The family of a Delaware inmate who died from a medical condition while in prison has sued the healthcare providers for the state’s Department of Correction.
The complaint filed last week asserts Luis Cabrera, of Bear, died on Nov. 8, 2018 of a perforated duodenal ulcer after medical staff allegedly ignored his symptoms and failed to provide adequate medical care.
The lawsuit includes medical records noting the 49-year-old inmate at Howard R. Young Correctional Institution complained of severe stomach pain for about three days before he died in his cell. An attorney for Cabrera’s family argues staff could be held responsible for criminally negligent homicide.
“They watched the man in agony, writhing in pain, being so sick he couldn’t even come to the door to his cell, telling them he thinks it’s his appendix,” said attorney Stephen Hampton. “When they did the autopsy, he had two liters of fluid in his abdominal cavity. How could you get two liters of fluid in your abdominal cavity and nobody notices?”
“They did very little to assist this man,” Hampton said. “They didn’t take any x-rays, they didn’t do a CT scan. They didn’t send him to the hospital. They didn’t do a surgical consult. They really did nothing.”
The defendants in the case are Connections Community Support Programs, Inc., which has a contract with the Delaware DOC to provide medical services to inmates in state prisons.
Former Correction Commissioner Perry Phelps, Delaware Bureau Chief of Correctional Healthcare Services March Richman, and the prison’s warden, Kolawole Akinbayo, are also named in the lawsuit.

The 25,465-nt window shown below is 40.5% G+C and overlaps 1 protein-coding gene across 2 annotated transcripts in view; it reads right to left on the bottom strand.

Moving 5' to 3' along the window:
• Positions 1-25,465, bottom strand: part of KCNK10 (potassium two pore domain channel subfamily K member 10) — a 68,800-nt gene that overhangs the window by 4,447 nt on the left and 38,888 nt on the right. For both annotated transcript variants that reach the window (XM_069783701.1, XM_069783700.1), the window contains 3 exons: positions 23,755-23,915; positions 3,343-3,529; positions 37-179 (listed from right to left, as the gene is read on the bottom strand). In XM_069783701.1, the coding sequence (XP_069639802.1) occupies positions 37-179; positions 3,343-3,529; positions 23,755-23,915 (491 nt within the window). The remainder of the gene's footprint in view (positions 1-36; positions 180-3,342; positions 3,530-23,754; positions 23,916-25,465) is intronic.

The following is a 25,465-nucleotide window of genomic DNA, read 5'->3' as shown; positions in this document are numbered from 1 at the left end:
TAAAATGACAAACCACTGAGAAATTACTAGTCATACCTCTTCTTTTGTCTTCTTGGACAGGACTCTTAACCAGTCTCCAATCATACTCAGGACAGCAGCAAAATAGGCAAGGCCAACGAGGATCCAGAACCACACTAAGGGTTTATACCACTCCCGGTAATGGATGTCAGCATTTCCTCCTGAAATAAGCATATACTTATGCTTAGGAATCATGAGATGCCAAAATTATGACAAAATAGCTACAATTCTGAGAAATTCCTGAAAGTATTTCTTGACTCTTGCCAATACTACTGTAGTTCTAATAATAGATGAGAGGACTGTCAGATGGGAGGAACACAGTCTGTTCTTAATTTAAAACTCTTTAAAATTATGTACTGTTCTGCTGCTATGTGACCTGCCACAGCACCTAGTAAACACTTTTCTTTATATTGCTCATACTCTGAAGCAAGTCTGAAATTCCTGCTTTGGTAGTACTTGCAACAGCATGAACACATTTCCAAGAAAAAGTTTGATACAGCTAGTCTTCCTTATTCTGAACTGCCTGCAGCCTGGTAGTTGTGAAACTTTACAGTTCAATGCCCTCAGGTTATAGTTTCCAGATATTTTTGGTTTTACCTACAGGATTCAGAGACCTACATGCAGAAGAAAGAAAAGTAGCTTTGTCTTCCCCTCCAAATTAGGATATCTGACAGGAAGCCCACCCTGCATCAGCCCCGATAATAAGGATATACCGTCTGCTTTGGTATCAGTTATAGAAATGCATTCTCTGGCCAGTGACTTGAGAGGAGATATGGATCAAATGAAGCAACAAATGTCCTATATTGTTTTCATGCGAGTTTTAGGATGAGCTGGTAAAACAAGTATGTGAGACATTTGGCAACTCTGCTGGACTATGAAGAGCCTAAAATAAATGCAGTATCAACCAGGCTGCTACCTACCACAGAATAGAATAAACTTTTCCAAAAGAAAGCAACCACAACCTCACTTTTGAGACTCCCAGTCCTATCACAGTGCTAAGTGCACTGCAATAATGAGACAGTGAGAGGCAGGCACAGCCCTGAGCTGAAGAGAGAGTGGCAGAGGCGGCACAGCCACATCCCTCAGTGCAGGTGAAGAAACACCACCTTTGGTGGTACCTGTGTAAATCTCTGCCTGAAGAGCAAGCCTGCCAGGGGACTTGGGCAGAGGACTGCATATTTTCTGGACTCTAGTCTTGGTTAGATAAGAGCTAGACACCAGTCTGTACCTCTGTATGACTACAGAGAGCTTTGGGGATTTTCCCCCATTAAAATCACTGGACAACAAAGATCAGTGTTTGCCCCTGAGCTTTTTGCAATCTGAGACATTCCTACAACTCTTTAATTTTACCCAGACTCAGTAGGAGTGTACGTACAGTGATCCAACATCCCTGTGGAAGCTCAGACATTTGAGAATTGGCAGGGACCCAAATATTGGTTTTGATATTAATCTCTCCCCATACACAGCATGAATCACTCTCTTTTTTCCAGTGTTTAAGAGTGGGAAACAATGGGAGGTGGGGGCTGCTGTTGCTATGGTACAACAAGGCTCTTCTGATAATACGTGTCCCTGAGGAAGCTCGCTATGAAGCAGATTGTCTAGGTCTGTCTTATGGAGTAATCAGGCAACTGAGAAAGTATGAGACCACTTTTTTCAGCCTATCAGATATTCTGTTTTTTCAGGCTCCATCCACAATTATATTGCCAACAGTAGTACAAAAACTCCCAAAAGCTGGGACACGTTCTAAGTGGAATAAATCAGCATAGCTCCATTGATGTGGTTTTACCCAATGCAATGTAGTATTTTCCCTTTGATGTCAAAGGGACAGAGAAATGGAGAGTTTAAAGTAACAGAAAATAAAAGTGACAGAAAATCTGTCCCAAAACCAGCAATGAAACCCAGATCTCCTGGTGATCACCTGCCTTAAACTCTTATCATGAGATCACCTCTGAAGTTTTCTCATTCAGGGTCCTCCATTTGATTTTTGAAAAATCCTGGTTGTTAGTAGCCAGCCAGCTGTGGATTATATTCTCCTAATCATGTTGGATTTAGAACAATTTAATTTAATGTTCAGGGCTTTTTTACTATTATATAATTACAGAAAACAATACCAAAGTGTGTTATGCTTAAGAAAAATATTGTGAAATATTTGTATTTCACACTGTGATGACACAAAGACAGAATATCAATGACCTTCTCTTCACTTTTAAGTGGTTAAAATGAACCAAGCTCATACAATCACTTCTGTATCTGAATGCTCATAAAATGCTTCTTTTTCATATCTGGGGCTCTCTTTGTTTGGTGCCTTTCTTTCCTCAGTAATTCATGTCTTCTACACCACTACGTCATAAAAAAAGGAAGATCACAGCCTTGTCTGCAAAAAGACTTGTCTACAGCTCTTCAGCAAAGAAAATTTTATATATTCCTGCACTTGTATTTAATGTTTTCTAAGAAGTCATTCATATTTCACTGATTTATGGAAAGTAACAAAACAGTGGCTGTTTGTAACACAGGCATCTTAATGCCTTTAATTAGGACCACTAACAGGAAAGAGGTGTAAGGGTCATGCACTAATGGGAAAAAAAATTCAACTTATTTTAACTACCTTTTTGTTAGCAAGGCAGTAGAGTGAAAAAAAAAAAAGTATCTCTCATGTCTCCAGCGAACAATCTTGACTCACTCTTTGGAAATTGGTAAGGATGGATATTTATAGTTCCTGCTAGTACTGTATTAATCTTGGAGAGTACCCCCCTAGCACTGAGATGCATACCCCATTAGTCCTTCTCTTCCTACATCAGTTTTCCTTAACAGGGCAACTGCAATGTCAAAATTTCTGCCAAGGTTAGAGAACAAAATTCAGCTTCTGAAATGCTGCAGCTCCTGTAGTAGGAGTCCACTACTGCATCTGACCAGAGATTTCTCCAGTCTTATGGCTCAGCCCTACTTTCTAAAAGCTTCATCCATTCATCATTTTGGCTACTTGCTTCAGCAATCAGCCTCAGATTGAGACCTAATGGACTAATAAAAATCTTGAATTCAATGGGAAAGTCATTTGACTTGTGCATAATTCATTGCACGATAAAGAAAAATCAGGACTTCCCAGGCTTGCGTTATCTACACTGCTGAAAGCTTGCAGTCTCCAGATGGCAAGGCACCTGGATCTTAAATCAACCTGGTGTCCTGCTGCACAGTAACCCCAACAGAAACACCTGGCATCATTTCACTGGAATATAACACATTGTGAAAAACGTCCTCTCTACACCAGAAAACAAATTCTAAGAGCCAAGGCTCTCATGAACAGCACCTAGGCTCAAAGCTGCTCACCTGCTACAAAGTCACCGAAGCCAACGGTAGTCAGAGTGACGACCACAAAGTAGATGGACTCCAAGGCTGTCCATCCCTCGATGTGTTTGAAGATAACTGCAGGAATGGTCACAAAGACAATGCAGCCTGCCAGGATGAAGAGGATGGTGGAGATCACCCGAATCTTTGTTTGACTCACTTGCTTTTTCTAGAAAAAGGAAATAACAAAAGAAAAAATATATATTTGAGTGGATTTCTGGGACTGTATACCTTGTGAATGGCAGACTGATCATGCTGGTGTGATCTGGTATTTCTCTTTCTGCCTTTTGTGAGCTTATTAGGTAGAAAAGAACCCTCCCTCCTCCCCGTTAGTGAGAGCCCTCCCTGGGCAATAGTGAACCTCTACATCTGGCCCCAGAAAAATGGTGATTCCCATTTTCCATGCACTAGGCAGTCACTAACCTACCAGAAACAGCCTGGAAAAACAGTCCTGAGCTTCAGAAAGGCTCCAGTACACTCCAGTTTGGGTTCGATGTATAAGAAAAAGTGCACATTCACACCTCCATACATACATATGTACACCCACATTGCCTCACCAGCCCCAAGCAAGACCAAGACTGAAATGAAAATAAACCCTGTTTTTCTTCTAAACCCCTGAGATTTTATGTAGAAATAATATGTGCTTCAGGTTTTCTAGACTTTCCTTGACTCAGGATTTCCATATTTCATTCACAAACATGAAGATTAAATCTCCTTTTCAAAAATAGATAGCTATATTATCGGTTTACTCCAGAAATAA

The Department of Correction said it cannot comment on pending litigation.
Connections said through a spokesman that it could not comment on the specifics of the lawsuit, but that it had “developed specific policies and procedures in order to react quickly and effectively to the medical needs of anyone we serve, regardless of their severity.”
At the time of his death, Cabrera was serving three life sentences, plus an additional 44 years for the murder of two men in 1996, as well as conspiracy, burglary, and firearm charges.
The inmate first complained of his symptoms in February 2018, when he filed a sick-call form stating he suffered from stomach pain when not taking Tums, according to the lawsuit.
On Nov. 5, 2018, Cabrera sought medical attention for extreme stomach pain, expressing he was in so much agony he was unable to stand.
While placed on medical observation, staff reported he complained of “sharp pains,” and was “crying for pain.”
The symptoms continued into the next morning, when medical staff reported Cabrera screamed, saying, “I can’t talk, the pain is too bad. I think it’s my appendix.” He said the pain even prevented him from walking to his cell door.
Over about a three day period, nurses reported Cabrera “writhed” in pain. Yet, despite his vocalization of severe pain, medical staff continued to write there were “no signs or symptoms of acute medical distress.”